Double Trouble

Roasted-to-order Brazilian coffee and strong Belgian-style ale may appear to fall at opposite ends of the craft-beverage spectrum, but master roaster Joel Shuler, owner of Casa Brasil, and brewmaster Jordan Weeks, owner of South Austin Brewing Company (SABC), prove them to be a perfect pairing at their monthly Up & Down Tour—a fun, industry-level look inside the raw materials, production and tastes associated with these world-class beverages.

“Both of us share a passion for the technical side and the geeky side of things, so this is a very in-depth class,” says Shuler.

The four-hour tour, which takes place amid the roasters and various beer-brewing vessels of these neighboring South Austin businesses, is rich with history and technical detail. Stories range from the legend of the Ethiopian herder Kaldi and his caffeinated dancing goats to the tales of Belgian monks placing pans of sweet liquid wort on their rooftops to capture the airborne yeast (a special Belgian strain that creates a distinctly flavored beer with a high alcohol content). “Belgium is unique in that the Saccharomyces strain that was in the air is very alcohol tolerant,” notes Weeks. “So it could go all the way to eight, nine, ten percent alcohol before it died of alcohol poisoning. It also produces very fruity esters. When it’s metabolized with sugars, it produces banana and clove flavors that are very unique.”

The tours are also experience based. For example, Shuler encourages tour goers to smell, touch and examine the coffee beans at a variety of roasting levels, including “first crack” (the point at which the bean’s cell structure begins to rupture as it expands), “production roast” (a light, sweet roast with the bean’s acidity detectable) and a dark, pungent French roast.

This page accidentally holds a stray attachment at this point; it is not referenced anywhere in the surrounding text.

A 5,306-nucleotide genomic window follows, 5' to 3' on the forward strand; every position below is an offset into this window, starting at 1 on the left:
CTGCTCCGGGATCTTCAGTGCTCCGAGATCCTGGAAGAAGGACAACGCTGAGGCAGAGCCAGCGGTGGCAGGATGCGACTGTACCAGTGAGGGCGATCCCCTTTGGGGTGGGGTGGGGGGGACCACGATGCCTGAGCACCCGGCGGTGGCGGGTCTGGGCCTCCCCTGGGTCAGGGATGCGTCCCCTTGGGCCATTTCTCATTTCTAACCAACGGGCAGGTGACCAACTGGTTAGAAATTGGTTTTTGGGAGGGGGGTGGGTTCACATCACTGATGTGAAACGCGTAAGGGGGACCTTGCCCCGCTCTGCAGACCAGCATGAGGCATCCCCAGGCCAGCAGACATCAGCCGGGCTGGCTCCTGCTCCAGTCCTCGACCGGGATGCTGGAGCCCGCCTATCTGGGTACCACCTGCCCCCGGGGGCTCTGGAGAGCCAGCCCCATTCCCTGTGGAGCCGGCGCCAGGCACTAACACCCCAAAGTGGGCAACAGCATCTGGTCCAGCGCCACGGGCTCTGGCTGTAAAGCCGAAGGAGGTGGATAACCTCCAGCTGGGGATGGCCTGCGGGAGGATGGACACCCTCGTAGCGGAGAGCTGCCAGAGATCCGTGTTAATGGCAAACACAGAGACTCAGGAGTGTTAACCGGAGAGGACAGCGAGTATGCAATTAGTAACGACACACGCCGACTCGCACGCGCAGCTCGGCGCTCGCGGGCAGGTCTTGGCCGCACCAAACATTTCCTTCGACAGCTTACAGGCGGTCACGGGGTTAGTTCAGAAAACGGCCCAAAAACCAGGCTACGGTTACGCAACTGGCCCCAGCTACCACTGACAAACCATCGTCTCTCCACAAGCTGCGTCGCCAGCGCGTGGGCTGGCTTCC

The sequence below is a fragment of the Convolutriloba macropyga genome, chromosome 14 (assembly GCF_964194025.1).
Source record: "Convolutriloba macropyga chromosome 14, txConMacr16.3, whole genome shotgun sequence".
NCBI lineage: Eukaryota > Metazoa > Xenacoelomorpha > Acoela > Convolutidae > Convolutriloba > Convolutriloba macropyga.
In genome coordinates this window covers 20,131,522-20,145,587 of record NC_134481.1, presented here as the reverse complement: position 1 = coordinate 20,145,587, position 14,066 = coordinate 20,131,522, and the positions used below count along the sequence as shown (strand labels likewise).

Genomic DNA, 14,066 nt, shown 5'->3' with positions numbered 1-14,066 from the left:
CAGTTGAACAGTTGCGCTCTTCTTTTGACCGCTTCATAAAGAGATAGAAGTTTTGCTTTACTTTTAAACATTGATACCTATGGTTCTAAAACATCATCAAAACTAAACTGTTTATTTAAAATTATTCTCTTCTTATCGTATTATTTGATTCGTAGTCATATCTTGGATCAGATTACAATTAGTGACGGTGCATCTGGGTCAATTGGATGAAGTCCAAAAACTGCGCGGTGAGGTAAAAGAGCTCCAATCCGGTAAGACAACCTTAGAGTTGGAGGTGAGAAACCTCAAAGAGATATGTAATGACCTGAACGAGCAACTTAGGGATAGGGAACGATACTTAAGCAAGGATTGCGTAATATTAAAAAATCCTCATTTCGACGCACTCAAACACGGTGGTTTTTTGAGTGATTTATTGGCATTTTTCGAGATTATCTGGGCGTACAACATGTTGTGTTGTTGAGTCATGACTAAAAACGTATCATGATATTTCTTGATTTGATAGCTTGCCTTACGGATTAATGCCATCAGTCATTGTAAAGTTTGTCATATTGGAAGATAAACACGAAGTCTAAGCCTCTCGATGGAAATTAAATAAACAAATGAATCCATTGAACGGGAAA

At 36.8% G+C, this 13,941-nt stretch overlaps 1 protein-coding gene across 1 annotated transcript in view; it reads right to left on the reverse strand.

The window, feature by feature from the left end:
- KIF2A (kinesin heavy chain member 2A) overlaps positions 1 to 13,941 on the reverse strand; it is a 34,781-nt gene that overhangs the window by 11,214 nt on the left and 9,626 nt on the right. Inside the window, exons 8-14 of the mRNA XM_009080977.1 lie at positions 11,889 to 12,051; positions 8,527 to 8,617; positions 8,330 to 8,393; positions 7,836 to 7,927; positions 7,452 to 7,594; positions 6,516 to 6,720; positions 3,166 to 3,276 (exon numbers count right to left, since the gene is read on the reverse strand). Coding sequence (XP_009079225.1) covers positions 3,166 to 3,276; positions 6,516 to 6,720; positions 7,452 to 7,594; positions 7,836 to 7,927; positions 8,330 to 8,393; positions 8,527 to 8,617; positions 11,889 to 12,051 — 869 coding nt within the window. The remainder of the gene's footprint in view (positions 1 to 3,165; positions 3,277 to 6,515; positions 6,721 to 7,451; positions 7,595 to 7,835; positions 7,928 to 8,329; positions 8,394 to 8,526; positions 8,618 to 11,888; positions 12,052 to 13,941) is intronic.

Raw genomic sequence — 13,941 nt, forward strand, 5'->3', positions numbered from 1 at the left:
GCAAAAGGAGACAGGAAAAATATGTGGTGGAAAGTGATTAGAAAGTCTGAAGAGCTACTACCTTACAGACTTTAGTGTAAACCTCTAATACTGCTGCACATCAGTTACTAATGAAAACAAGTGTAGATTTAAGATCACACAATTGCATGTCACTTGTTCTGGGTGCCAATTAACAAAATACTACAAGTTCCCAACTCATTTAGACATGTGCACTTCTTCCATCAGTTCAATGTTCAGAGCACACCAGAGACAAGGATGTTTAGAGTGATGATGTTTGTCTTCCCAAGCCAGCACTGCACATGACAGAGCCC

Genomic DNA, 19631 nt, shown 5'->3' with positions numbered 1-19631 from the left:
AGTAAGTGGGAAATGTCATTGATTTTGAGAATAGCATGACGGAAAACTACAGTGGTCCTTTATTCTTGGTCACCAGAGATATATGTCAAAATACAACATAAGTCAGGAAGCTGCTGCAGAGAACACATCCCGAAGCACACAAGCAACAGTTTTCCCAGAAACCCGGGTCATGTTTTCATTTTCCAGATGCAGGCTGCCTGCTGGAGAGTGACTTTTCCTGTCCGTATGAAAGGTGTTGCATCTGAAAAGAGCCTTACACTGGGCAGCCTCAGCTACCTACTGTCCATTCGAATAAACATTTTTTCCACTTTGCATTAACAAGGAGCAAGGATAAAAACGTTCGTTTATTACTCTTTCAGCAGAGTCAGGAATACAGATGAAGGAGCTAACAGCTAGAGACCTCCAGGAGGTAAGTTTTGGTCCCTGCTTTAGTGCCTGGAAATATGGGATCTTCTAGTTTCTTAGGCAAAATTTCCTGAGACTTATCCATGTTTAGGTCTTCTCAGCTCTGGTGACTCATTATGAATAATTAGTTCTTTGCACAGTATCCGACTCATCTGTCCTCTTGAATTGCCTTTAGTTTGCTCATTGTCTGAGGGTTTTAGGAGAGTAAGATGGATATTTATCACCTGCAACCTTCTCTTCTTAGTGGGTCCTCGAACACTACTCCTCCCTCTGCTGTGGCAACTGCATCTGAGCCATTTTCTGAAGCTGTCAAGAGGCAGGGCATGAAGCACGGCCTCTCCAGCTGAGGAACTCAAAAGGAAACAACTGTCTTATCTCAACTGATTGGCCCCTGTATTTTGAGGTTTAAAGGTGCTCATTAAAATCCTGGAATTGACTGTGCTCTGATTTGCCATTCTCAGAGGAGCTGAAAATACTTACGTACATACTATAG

Up & Down participants gain a firsthand understanding of the passable, the awful and the sublime versions of both coffee and beer. For instance, awful frequently means a coffee brewed with unripe, broken or otherwise defective beans, while sublime might be the nuanced acidity and sweetness of Fazenda Recreio, a naturally processed arabica bean coffee of the Yellow Bourbon variety that Casa Brasil offers. “A lot of times we get comments in the class that it doesn’t even taste like coffee because it doesn’t have that charred flavor,” Shuler explains. “With its fruit flavor, it tastes more like a tea….It is very complex.”

Tour goers also get to try one or both of SABC’s two beers: their Belgian Style Golden Ale, a fruity, gently effervescent drink; and the Saison D’Austin, a rich farmhouse-style seasonal beer with hints of pepper. The ales are available both on tap and in hand-corked 750-milliliter bottles, which are naturally carbonated through bottle conditioning. This kind of artisanal brewing allows people to experience the world-class beers of Belgium right here in town.

Weeks and Shuler are quick to point out that the tour is much more than just an open house. Uchi host Christina Fallara, who attended the tour to gain a deeper understanding of the Casa Brasil coffee that her restaurant serves, agrees. “The whole thing took like five hours, but I would say it flew by,” says Fallara. “We had to drag ourselves away to get to work because the presenters were so fun and knowledgeable. It was just a great afternoon.”
Nicole Lessin

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